A Review of Preprocessing Methods and Pre-Trained Models for COVID-19 Detection using Medical Images

DOI : 10.17577/IJERTCONV10IS04053

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A Review of Preprocessing Methods and Pre-Trained Models for COVID-19 Detection using Medical Images

Grace Philip

    1. ech student, CSE Dept.

      Mangalam College of Engineering Ettumannoor, Kottayam, India

      Dr. Sabu George

      Associate Professor Department of CSE,

      .Mangalam College of Engineering Ettumannoor, Kottayam, India

      Abstract Huge number of people have died due to the outbreak of the Pandemic of the COVID-19 virus. The virus inflamed millions of humans, and the inflammation continues each day. The detection of the severity of COVID-19 among sufferers at an early stage is a critical component of preventing the disorder. As of today, the only way to detect COVID-19 is through reverse transcription polymerase chain reaction (RTPCR)based detection of the Viral nucleic acids; however, this method is not a very sensitive technique[1]. In the absence of RT-PCR or in the case of a negative result in symptomatic COVID-19 cases, chest imaging is considered part of the screening procedure[2]. Using CT or X-ray images of the lung, this paper reviewed some of the newly emerging Deep Learning models that are capable of capturing COVID-19 using medical images. Obtaining data on research resources and inspecting around 20 papers from the period of 2019 to 2021. Deep learning-based frameworks, data analysis, preprocessing approaches, and feature extraction may be beneficial in establishing the direction of study in the field of automated diagnosis of Covid19 illness.

      Keywords: COVID-19; Deep Learning; Medical Image

      1. INTRODUCTION

        The most common causes of coronavirus infections are SARS (severe acute respiratory syndrome) and Middle East respiratory syndrome (MERS). SARSCoV2 causes an infection called COVID19, which is caused by a novel coronavirus. COVID-19 was first detected in Wuhan, Hubei Province, China, in December 2019 [3].On March 11, 2021, the World Health Organization declared COVID19 a pandemic. Breathing issues are caused by various conditions, which can be treated without the need for specific medications or equipment. However, fundamental medical conditions such diabetic, cancer, coronary heart disease, and respiratory illness might exacerbate the disease. The major approaches for COVID19 detection are reverse polymerase chain reaction (RT-PCR) and gene sequencing for respiratory or blood samples (4). According to other studies, COVID19 has a medical condition similar to that found in lung disease, and the chest condition remains visible on medical images.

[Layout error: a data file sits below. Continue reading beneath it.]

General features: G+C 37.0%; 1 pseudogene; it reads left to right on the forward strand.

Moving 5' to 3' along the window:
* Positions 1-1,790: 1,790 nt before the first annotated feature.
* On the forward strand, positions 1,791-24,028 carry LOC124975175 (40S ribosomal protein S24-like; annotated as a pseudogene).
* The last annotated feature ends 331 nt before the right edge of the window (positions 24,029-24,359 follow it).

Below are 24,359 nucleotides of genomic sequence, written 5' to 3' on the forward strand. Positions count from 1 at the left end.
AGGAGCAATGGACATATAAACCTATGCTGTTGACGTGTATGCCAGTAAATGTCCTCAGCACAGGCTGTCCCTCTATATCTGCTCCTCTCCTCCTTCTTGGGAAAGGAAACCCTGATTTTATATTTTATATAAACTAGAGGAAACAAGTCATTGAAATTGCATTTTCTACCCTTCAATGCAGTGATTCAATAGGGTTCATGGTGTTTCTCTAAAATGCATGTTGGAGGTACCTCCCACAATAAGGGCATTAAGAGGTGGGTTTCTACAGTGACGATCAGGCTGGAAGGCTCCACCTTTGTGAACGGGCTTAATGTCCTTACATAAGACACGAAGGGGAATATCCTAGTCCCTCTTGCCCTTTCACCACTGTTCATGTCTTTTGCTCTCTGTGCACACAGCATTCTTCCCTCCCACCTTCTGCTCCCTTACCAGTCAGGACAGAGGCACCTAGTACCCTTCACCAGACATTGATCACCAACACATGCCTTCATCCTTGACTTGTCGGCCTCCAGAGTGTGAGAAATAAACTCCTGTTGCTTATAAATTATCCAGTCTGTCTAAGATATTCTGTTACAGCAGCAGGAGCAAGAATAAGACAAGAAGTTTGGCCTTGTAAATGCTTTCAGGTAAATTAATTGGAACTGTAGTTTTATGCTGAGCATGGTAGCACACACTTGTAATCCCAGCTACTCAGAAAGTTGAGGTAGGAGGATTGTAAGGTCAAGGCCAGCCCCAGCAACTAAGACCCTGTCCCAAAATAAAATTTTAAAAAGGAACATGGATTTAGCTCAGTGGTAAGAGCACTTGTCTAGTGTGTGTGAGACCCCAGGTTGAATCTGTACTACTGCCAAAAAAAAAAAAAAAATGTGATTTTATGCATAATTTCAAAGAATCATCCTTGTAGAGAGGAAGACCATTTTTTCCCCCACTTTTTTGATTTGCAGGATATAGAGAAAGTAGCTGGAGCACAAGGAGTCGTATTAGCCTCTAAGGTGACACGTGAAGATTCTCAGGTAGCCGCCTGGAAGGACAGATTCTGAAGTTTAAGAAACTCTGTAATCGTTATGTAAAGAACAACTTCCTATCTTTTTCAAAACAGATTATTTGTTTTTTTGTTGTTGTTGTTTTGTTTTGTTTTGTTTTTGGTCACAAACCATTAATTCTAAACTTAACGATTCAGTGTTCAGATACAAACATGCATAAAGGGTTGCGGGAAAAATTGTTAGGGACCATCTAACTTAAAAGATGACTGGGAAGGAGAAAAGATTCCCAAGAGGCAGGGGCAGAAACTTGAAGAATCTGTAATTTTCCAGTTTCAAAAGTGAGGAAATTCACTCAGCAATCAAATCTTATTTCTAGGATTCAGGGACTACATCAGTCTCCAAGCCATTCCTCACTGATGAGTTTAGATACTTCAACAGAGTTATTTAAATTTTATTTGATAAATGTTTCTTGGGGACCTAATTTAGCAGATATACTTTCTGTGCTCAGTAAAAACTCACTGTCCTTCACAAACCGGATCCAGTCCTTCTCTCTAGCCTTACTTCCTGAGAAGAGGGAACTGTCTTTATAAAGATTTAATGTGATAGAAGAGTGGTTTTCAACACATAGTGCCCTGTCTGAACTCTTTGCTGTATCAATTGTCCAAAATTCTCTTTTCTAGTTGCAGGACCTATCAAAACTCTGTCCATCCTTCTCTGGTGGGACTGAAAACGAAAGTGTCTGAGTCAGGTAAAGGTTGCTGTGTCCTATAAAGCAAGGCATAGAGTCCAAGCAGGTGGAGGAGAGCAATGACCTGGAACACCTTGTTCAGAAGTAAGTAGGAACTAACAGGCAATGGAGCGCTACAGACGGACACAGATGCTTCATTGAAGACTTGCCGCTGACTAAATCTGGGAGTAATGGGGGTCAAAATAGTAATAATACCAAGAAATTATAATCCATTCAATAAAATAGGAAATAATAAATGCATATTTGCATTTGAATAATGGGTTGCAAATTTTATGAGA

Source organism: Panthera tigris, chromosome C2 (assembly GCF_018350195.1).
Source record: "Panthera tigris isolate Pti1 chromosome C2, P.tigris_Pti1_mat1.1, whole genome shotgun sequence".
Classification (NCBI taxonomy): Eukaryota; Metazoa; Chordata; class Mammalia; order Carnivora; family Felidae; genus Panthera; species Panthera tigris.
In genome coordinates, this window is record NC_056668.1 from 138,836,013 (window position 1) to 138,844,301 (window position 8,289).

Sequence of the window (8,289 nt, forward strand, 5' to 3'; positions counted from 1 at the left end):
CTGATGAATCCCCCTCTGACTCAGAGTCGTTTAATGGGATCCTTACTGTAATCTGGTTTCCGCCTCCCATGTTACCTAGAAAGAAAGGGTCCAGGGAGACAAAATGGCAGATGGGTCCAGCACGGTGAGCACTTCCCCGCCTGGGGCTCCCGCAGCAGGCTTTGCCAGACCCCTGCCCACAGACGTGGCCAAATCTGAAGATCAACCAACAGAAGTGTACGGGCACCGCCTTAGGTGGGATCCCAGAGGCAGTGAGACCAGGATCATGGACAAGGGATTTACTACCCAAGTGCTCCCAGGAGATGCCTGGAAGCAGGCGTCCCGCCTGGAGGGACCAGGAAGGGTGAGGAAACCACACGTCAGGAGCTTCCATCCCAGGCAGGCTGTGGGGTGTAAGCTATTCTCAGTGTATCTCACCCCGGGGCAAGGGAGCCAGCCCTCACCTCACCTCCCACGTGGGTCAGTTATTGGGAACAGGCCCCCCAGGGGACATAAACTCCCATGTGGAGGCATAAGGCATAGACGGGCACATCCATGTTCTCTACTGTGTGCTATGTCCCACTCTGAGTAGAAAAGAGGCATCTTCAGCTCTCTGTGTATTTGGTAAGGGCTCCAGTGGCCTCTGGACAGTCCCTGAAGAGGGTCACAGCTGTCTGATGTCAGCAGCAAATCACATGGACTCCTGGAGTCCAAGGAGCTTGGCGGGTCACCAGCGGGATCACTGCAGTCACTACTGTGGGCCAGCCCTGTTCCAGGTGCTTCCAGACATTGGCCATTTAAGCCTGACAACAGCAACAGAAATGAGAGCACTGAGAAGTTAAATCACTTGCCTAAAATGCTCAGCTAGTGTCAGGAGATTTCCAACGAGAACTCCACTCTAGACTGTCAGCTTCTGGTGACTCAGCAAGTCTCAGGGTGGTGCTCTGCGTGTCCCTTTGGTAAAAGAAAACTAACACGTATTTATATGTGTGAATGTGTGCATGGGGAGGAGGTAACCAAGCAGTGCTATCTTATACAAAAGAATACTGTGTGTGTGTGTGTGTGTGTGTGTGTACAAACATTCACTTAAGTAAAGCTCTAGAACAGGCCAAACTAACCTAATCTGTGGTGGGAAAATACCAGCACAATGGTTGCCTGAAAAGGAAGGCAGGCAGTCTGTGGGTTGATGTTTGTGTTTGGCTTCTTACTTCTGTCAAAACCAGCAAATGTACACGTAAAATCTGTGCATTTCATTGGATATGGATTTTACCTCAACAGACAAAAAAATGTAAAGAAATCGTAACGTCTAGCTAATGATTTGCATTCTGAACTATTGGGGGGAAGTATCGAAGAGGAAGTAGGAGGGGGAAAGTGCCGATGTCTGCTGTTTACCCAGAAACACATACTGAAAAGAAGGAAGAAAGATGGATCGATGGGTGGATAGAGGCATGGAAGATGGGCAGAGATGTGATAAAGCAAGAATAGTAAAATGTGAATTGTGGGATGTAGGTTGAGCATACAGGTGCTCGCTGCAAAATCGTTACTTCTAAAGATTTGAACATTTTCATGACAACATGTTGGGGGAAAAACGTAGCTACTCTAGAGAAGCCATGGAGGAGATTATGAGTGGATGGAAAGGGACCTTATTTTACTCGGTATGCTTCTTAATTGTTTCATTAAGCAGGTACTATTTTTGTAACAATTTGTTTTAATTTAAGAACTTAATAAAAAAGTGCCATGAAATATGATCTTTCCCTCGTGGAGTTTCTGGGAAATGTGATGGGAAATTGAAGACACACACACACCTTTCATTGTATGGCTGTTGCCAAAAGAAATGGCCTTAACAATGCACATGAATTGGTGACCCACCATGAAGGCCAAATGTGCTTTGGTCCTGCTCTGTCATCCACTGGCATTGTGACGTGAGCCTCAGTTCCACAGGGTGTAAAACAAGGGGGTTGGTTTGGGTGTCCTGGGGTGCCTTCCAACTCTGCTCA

There is still much to learn about this disease in humans as it is not yet able to fully determine the etiology of this disease.An infection presents with nonspecific symptoms, such as cough, respiratory symptoms, wheezing, and high fever [5].Due to a lack of nucleic acid detection boxes and low